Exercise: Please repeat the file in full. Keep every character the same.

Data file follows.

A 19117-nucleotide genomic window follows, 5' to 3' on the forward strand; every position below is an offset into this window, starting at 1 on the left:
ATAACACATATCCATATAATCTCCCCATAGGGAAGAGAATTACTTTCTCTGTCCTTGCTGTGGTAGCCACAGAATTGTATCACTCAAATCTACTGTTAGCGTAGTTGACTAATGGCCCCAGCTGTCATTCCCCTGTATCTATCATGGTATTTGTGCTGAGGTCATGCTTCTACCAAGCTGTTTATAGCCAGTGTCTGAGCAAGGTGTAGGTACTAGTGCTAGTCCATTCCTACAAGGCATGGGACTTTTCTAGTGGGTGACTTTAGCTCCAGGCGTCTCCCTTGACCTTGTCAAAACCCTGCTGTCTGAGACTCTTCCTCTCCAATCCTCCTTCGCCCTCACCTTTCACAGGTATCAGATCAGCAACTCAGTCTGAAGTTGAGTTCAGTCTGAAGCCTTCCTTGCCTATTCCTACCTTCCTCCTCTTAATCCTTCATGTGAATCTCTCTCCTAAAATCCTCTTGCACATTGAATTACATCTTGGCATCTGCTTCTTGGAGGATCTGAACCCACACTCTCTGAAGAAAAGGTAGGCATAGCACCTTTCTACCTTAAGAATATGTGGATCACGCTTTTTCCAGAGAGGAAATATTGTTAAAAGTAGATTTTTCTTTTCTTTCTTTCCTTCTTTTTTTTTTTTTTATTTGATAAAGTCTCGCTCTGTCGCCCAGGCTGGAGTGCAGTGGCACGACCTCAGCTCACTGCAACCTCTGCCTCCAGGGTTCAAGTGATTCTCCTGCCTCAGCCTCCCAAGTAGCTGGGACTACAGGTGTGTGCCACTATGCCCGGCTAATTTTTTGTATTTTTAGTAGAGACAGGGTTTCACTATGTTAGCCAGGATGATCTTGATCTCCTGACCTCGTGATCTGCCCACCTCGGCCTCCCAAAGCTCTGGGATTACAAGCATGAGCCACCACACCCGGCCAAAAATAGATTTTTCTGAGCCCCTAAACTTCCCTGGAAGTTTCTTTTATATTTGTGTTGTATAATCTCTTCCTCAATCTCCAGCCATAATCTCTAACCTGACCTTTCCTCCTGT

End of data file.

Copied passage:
A 19117-nucleotide genomic window follows, 5' to 3' on the forward strand; every position below is an offset into this window, starting at 1 on the left:
ATAACACATATCCATATAATCTCCCCATAGGGAAGAGAATTACTTTCTCTGTCCTTGCTGTGGTAGCCACAGAATTGTATCACTCAAATCTACTGTTAGCGTAGTTGACTAATGGCCCCAGCTGTCATTCCCCTGTATCTATCATGGTATTTGTGCTGAGGTCATGCTTCTACCAAGCTGTTTATAGCCAGTGTCTGAGCAAGGTGTAGGTACTAGTGCTAGTCCATTCCTACAAGGCATGGGACTTTTCTAGTGGGTGACTTTAGCTCCAGGCGTCTCCCTTGACCTTGTCAAAACCCTGCTGTCTGAGACTCTTCCTCTCCAATCCTCCTTCGCCCTCACCTTTCACAGGTATCAGATCAGCAACTCAGTCTGAAGTTGAGTTCAGTCTGAAGCCTTCCTTGCCTATTCCTACCTTCCTCCTCTTAATCCTTCATGTGAATCTCTCTCCTAAAATCCTCTTGCACATTGAATTACATCTTGGCATCTGCTTCTTGGAGGATCTGAACCCACACTCTCTGAAGAAAAGGTAGGCATAGCACCTTTCTACCTTAAGAATATGTGGATCACGCTTTTTCCAGAGAGGAAATATTGTTAAAAGTAGATTTTTCTTTTCTTTCTTTCCTTCTTTTTTTTTTTTTTATTTGATAAAGTCTCGCTCTGTCGCCCAGGCTGGAGTGCAGTGGCACGACCTCAGCTCACTGCAACCTCTGCCTCCAGGGTTCAAGTGATTCTCCTGCCTCAGCCTCCCAAGTAGCTGGGACTACAGGTGTGTGCCACTATGCCCGGCTAATTTTTTGTATTTTTAGTAGAGACAGGGTTTCACTATGTTAGCCAGGATGATCTTGATCTCCTGACCTCGTGATCTGCCCACCTCGGCCTCCCAAAGCTCTGGGATTACAAGCATGAGCCACCACACCCGGCCAAAAATAGATTTTTCTGAGCCCCTAAACTTCCCTGGAAGTTTCTTTTATATTTGTGTTGTATAATCTCTTCCTCAATCTCCAGCCATAATCTCTAACCTGACCTTTCCTCCTGT